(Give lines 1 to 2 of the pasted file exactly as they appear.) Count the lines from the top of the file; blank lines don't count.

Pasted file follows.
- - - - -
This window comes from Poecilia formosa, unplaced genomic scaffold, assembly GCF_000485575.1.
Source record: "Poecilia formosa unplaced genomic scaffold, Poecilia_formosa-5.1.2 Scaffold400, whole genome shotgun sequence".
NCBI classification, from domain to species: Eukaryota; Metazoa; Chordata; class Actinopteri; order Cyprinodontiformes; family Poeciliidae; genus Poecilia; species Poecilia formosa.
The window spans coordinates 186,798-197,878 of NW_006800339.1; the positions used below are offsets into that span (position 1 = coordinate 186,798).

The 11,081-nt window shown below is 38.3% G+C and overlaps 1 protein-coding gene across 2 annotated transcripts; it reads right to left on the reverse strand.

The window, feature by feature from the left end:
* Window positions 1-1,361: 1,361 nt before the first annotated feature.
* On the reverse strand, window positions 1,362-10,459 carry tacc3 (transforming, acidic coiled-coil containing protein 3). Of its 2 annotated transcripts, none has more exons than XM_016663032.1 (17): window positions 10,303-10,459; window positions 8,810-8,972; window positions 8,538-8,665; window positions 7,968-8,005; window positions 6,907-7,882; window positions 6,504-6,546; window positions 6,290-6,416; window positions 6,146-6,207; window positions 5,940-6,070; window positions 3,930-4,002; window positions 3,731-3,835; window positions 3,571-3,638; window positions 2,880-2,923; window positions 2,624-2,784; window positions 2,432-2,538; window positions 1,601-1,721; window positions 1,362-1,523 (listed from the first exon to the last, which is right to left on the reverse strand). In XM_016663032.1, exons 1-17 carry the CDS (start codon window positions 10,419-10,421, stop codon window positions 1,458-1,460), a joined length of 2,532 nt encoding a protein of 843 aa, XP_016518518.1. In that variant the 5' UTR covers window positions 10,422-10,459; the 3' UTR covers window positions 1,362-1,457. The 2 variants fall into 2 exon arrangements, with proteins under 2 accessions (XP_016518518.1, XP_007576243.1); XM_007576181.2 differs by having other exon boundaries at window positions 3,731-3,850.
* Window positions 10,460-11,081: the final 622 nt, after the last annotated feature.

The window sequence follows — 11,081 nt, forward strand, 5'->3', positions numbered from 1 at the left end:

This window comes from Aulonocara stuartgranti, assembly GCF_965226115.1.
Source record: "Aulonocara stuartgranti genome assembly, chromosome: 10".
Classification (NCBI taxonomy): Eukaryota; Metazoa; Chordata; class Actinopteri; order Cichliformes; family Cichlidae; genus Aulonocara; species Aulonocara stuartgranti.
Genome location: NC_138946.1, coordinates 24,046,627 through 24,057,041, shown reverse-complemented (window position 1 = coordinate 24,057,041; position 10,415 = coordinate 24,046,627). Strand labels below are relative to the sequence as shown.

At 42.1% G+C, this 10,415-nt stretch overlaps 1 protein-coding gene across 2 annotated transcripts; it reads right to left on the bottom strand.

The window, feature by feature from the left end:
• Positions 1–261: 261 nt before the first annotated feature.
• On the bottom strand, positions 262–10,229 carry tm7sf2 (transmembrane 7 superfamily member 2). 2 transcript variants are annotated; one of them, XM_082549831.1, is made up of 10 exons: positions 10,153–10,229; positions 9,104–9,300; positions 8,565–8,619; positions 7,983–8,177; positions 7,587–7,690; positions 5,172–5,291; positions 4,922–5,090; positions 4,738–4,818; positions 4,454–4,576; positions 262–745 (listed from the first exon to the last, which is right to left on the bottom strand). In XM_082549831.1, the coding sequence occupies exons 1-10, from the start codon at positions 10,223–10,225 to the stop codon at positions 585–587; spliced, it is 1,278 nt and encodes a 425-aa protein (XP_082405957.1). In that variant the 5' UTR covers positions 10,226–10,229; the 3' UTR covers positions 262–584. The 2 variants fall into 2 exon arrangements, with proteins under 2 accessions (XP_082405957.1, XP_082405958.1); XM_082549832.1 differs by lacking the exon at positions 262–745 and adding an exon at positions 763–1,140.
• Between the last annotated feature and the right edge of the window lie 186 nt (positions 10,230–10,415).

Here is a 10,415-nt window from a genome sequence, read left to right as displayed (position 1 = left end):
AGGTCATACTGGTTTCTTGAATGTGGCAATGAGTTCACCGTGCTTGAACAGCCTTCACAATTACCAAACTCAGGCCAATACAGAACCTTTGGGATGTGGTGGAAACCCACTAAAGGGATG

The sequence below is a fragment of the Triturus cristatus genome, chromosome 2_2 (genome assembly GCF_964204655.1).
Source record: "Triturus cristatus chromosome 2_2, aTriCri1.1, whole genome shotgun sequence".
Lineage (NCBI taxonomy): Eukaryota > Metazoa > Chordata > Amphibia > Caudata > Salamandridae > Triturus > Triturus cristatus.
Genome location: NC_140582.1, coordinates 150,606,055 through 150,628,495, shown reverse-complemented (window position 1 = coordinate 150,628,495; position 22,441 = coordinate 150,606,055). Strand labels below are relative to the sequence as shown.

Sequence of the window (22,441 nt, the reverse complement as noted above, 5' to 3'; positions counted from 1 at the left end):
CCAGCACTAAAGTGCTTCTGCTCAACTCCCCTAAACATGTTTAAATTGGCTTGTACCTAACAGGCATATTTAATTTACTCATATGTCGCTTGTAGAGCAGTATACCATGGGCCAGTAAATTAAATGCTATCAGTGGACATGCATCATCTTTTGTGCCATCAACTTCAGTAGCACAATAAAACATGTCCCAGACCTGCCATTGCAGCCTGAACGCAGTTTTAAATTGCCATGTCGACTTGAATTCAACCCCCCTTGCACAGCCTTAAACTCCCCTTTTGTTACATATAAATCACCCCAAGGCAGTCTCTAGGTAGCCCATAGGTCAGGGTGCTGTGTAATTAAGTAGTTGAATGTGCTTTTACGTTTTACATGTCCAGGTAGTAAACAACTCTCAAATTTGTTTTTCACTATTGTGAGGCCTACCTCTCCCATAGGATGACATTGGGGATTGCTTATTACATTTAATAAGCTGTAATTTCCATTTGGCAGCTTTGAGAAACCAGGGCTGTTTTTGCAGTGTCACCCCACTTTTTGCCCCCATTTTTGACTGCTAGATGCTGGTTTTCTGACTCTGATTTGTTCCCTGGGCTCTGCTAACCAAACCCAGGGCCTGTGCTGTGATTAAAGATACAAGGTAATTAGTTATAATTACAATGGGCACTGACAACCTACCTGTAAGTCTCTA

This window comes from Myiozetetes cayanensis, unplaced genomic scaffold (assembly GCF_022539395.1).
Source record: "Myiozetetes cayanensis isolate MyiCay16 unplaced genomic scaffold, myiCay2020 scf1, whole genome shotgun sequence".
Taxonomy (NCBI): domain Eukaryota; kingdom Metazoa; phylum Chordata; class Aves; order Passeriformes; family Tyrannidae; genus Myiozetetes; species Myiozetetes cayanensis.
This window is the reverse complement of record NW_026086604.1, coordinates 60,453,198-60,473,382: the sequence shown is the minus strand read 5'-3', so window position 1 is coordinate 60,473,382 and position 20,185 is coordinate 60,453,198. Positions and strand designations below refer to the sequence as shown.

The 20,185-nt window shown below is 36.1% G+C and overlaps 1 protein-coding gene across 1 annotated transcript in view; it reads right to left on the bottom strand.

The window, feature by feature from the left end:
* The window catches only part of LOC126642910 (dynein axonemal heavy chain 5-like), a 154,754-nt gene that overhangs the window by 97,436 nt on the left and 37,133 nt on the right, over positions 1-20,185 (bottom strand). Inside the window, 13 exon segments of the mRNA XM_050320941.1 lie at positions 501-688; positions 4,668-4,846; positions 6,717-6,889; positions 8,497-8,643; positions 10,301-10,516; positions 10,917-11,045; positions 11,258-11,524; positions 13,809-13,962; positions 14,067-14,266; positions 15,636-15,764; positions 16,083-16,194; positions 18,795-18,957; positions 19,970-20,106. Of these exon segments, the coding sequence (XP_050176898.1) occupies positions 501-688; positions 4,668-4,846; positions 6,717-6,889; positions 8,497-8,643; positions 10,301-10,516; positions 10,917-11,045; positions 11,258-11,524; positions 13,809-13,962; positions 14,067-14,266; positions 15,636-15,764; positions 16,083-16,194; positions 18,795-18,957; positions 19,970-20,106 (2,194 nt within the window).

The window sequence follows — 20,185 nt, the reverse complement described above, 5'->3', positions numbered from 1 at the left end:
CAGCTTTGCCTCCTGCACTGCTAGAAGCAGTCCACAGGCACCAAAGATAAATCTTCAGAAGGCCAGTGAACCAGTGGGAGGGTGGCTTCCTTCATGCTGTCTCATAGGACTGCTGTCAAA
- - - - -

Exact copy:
This window comes from Poecilia formosa, unplaced genomic scaffold, assembly GCF_000485575.1.
Source record: "Poecilia formosa unplaced genomic scaffold, Poecilia_formosa-5.1.2 Scaffold400, whole genome shotgun sequence".